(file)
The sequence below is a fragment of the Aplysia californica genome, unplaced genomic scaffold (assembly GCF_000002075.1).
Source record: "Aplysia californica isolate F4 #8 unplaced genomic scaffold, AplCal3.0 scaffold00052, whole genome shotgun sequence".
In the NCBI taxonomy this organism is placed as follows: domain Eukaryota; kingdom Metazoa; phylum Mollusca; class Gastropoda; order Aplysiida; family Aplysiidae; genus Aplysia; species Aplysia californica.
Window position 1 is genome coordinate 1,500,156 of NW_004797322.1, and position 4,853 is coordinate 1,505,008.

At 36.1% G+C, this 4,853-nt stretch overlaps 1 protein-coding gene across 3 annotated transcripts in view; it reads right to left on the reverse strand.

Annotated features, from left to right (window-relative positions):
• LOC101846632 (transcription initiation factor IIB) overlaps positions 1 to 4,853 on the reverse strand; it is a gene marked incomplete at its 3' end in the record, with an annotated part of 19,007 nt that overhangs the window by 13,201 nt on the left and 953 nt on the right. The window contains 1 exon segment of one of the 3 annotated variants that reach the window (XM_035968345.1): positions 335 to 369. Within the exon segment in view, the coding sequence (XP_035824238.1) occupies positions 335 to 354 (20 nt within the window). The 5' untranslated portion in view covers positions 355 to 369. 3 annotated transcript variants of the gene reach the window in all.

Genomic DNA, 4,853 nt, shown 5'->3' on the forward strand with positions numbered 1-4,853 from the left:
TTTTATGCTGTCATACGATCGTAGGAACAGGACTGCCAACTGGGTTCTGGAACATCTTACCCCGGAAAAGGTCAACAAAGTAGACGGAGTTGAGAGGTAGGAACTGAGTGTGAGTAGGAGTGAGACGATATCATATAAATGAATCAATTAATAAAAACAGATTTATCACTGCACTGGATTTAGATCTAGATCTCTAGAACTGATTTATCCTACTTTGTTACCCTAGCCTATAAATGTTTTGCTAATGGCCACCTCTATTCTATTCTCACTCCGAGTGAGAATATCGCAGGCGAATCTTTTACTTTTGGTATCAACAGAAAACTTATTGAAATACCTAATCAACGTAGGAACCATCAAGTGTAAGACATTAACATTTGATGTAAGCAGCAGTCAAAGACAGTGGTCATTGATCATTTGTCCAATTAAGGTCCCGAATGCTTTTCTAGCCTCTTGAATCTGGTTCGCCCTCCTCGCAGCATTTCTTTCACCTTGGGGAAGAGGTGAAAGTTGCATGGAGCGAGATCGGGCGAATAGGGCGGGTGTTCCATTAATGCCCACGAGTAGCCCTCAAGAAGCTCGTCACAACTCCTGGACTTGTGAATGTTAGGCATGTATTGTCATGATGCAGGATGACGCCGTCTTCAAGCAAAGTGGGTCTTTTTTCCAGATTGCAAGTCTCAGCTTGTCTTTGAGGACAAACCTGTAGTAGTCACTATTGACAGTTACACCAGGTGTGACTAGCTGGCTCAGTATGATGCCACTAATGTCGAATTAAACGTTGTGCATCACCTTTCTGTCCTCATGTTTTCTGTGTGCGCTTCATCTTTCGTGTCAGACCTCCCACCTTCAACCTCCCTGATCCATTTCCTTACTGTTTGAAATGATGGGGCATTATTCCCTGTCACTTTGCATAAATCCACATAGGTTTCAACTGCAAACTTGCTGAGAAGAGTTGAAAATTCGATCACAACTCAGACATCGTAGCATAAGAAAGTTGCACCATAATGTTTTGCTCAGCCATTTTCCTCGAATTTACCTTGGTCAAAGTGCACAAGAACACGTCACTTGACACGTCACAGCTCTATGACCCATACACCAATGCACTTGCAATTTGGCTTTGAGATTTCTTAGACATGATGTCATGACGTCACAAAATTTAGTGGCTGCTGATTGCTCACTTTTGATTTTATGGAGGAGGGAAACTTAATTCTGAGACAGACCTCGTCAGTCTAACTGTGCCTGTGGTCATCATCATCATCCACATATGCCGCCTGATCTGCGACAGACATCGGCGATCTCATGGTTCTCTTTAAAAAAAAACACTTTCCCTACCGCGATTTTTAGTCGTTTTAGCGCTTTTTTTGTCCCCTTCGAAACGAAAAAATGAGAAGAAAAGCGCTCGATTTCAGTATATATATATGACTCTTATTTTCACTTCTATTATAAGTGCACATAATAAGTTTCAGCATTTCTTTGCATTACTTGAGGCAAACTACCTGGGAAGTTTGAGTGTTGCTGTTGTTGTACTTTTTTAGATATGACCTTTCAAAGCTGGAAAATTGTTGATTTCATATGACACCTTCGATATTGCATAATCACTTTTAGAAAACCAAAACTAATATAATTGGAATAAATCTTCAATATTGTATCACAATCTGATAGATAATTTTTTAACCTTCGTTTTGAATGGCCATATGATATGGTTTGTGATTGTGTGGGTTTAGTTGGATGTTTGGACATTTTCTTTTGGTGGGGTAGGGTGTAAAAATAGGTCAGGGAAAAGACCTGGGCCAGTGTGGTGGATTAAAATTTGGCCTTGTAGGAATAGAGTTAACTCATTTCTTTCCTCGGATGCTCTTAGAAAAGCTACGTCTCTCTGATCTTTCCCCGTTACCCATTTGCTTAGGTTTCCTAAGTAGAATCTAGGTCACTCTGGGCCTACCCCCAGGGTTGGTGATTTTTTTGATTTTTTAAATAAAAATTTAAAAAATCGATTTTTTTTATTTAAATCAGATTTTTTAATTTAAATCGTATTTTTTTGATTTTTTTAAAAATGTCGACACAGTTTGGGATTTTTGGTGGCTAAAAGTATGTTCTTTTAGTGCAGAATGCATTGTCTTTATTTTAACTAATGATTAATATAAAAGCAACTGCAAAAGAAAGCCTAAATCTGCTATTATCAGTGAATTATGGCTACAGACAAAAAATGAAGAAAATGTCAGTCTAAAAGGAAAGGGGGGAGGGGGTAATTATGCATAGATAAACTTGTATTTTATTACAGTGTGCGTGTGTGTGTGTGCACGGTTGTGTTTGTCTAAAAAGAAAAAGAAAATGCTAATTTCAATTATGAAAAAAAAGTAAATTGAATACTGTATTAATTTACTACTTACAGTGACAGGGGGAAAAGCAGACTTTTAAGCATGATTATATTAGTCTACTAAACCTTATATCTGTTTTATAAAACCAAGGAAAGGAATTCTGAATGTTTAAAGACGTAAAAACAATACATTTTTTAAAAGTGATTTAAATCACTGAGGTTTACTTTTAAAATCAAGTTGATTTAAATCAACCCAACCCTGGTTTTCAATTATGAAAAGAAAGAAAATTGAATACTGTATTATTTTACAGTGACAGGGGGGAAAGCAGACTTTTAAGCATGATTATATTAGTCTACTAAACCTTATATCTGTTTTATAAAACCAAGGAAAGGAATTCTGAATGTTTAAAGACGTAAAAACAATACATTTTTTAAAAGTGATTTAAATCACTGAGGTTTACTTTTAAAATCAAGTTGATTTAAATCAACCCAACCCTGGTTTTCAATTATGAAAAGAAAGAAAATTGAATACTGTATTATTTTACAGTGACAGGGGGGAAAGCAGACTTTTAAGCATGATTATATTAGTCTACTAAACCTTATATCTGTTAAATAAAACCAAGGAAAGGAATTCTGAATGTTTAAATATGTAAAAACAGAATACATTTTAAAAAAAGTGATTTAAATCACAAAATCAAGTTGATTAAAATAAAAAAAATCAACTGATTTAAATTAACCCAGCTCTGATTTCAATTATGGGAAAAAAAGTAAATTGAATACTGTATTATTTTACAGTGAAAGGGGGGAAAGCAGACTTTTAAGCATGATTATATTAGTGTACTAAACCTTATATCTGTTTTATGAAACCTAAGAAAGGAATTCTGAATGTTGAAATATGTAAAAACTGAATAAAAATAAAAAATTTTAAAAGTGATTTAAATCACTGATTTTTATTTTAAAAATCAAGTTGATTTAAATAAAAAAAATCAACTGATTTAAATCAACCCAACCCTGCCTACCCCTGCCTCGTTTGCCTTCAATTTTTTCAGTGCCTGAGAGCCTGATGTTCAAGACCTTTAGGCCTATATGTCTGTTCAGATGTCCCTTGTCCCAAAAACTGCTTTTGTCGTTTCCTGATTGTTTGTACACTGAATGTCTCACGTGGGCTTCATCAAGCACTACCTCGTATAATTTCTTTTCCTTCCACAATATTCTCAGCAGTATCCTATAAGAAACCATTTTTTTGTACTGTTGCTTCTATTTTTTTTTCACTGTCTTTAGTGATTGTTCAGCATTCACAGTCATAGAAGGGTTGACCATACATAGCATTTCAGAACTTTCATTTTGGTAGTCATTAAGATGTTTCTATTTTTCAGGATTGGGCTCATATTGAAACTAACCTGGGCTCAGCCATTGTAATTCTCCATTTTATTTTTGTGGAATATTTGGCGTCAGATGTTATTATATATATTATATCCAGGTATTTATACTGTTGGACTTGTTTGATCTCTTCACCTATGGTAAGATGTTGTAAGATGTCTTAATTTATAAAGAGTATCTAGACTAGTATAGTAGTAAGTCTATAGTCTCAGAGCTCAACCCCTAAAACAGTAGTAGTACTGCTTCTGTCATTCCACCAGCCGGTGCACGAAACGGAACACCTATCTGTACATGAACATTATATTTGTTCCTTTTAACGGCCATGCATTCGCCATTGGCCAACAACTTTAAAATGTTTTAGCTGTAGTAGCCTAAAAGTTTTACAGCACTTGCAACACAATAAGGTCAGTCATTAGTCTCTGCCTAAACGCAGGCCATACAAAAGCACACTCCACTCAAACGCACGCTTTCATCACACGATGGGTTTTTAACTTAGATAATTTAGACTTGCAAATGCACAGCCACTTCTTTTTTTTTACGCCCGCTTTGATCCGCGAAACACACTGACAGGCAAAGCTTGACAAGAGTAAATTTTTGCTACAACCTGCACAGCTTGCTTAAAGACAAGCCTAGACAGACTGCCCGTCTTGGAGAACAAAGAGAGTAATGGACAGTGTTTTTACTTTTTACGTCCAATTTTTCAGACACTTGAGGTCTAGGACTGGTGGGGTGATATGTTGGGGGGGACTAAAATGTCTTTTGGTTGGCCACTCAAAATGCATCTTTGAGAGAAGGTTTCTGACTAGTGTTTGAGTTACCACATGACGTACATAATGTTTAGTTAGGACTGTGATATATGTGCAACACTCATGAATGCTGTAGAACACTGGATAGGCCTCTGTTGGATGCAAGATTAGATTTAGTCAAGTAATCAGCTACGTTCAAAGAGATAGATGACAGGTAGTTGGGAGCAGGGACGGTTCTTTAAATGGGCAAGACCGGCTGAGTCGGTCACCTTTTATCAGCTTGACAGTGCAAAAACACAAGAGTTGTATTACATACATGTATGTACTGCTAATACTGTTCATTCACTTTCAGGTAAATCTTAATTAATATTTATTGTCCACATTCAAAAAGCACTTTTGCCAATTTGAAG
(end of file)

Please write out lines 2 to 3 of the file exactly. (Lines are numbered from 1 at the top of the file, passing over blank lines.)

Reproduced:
Source record: "Aplysia californica isolate F4 #8 unplaced genomic scaffold, AplCal3.0 scaffold00052, whole genome shotgun sequence".
In the NCBI taxonomy this organism is placed as follows: domain Eukaryota; kingdom Metazoa; phylum Mollusca; class Gastropoda; order Aplysiida; family Aplysiidae; genus Aplysia; species Aplysia californica.